To prevent worsening of renal issues what do we advise regarding fluid intake?
at least 2L daily
If one of parents has the disease, a child has 50% chance of getting the disease, what is this known as?
This is Inflammation of glomerulous capillaries – develops after a strep (group A hemolytic strep) infection
What is the GFR?
amount of urine kidneys filter from the blood
What are risk factors for Acute glomerulonephritis?
- DM I
- strep (group A hemolytic strep) infection
- HTN and vascular issues
What are S/S of Acute glomerulonephritis?
- Periorbital edema (fluid overload)
- Reddish brown (cola colored) urine
- Decreased urine output
What are labs we check for patient with Acute glomerulonephritis?
- ASO titer – tells if antibodies to strep A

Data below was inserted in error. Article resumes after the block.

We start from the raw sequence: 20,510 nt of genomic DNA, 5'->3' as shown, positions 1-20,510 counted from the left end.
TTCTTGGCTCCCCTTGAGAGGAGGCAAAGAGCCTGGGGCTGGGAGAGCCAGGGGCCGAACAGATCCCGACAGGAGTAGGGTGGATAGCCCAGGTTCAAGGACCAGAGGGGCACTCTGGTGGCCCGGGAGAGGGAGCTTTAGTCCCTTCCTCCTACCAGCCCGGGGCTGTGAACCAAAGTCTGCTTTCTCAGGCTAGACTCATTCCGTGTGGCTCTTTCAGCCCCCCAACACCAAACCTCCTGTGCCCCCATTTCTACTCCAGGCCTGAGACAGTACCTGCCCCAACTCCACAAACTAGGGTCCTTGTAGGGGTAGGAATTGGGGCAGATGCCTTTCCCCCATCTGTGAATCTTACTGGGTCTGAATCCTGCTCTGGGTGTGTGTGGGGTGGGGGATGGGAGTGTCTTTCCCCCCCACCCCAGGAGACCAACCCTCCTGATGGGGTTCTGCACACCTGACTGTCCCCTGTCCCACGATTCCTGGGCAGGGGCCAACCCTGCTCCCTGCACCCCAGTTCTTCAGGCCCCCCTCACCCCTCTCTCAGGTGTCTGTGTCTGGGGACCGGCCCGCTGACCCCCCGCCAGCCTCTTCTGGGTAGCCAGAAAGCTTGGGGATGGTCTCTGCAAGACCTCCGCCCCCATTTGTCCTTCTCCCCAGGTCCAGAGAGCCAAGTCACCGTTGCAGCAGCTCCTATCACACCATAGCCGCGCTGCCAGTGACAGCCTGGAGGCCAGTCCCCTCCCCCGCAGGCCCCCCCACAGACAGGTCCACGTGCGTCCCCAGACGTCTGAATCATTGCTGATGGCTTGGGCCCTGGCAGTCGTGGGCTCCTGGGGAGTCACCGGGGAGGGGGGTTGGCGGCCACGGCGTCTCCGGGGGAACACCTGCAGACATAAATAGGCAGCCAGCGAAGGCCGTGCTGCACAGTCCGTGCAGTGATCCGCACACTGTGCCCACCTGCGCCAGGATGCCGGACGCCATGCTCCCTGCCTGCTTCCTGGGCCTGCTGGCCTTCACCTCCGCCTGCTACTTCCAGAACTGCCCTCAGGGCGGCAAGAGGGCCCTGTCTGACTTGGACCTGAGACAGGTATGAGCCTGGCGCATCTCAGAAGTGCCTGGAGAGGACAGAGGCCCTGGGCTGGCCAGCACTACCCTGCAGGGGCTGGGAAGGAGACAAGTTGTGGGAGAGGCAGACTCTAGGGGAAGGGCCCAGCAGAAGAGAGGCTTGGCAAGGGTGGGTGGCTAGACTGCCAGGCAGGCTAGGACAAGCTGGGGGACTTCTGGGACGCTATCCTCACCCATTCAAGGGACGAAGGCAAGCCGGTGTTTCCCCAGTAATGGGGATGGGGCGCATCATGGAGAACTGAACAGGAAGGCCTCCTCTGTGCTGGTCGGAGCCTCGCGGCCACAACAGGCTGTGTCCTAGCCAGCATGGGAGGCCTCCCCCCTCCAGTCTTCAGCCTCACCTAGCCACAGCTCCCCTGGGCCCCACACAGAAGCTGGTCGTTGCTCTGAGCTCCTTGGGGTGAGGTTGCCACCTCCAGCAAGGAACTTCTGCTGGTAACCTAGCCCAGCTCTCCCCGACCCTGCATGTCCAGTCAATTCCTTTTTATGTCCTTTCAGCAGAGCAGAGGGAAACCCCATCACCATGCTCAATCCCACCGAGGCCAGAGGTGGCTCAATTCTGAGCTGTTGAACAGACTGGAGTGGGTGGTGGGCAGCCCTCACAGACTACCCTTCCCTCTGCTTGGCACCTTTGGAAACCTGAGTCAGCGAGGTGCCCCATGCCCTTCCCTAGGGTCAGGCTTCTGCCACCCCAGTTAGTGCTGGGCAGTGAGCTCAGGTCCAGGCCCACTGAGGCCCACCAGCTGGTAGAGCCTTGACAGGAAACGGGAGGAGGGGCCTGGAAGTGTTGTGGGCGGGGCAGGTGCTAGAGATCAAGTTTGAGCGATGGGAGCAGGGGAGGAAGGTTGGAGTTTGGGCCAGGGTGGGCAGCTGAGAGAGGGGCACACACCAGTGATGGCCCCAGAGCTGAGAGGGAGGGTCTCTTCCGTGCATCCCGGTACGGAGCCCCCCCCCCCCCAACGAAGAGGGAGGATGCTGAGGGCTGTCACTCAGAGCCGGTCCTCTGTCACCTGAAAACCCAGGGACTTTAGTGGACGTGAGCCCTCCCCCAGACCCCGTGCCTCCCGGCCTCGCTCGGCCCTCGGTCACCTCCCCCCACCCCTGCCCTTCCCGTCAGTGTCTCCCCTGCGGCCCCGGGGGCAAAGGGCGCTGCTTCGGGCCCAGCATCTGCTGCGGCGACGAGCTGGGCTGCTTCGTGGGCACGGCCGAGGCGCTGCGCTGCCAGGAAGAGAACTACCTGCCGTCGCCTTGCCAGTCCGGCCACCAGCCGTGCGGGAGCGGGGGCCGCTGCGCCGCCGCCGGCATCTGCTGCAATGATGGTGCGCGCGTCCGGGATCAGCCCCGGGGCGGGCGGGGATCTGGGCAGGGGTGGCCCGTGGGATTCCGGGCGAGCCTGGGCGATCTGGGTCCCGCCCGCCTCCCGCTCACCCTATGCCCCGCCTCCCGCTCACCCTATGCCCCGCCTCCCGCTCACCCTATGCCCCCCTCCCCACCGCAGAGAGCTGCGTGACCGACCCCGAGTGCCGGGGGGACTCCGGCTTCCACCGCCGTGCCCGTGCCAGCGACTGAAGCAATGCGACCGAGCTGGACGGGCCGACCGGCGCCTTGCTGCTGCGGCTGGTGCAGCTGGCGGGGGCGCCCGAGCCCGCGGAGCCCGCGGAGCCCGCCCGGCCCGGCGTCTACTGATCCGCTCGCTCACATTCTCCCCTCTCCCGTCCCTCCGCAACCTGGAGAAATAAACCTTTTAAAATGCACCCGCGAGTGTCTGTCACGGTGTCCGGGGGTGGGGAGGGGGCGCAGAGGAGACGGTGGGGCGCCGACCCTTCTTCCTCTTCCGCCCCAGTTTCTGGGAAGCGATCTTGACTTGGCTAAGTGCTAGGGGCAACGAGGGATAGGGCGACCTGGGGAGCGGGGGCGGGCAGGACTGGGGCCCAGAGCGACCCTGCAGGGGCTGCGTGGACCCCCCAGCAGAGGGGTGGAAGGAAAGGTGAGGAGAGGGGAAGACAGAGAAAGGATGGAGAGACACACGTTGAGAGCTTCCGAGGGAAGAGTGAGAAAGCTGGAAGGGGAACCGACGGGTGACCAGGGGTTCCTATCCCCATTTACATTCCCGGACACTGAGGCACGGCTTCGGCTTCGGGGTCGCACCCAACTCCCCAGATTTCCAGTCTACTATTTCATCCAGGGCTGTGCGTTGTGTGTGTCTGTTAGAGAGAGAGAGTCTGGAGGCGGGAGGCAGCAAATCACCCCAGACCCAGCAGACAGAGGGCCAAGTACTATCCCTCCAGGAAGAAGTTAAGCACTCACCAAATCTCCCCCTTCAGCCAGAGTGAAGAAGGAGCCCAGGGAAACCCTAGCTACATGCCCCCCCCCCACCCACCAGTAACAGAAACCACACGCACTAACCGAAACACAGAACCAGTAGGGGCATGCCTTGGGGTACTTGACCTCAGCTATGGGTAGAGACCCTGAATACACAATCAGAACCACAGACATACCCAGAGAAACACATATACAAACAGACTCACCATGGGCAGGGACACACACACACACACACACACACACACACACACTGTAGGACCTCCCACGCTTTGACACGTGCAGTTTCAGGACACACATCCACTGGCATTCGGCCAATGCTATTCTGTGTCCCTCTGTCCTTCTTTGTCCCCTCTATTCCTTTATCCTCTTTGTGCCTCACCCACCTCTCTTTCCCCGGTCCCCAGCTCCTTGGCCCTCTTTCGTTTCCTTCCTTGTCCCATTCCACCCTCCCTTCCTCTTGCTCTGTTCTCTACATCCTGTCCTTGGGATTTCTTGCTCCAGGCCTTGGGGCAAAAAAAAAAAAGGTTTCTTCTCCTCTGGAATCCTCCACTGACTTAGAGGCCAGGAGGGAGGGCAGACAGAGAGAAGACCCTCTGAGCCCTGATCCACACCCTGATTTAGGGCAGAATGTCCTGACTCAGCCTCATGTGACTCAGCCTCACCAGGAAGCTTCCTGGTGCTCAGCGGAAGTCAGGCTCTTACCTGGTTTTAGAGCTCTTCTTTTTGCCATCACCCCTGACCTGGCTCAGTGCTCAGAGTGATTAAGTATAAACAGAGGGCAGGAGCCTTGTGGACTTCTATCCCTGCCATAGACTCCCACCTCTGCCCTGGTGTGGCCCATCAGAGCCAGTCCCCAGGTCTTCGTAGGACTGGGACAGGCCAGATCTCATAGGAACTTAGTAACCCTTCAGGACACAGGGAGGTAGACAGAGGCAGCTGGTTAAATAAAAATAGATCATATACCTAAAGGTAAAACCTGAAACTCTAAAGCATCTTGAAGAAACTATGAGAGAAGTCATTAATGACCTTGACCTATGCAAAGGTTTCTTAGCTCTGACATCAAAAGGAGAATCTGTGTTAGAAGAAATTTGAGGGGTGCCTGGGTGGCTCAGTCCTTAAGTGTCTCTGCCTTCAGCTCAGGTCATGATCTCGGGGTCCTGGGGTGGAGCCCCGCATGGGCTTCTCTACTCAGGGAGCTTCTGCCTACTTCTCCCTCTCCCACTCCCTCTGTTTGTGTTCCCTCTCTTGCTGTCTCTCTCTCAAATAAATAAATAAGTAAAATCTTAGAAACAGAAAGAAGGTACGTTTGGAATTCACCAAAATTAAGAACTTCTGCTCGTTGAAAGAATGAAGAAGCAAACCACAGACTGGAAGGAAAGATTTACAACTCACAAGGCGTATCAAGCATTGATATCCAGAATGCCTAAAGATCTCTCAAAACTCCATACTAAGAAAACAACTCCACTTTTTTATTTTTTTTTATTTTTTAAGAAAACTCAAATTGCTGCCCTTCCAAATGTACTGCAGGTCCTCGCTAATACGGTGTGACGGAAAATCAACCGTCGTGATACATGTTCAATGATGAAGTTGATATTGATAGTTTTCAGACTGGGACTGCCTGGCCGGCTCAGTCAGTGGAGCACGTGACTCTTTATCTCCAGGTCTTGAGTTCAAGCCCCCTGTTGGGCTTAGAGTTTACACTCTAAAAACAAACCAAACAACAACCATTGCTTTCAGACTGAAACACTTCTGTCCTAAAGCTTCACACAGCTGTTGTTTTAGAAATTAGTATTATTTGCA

- Throat culture
- BUN / creatinine
Treatment for Acute glomerulonephritis?
- Daily weights
- Potential fluid and sodium restrictions
- Alert MD of sudden increase in weight or BP
protein is going out of the blood vessels into the extracellular space
- Balancing protein is difficult – will give some protein back and if GFR drops may back off
Key features of Nephrotic Syndrome? Sudden onset of...
- massive proteinuria
- edema (especially facial and periorbital)
- increased coagulation
- reduced kidney function
What is the hallmark of Nephrotic Syndrome?
lose a TON of protein in urine
Permeability of the glomerulous membrane – large molecules move across, like proteins
What is the priority for Nephrotic Syndrome?
Up the protein
What are the risks/causes of Nephrotic Syndrome?
- Inflammation that causes damage
- Severe proteinuria
- Severe peripheral edema
- Low protein (albumin)
Treatment for Nephrotic Syndrome?
- HTN – ACE inhibitors
- Follow labs
- Protein if GFR is okay
- Sodium restrictions
What is the onset of Acute Kidney Injury?
hours to days
what is the % of Nephron involvement of Acute Kidney Injury?
What is the prognosis for Acute Kidney Injury?
- can be really bad and progress to chronic kidney disease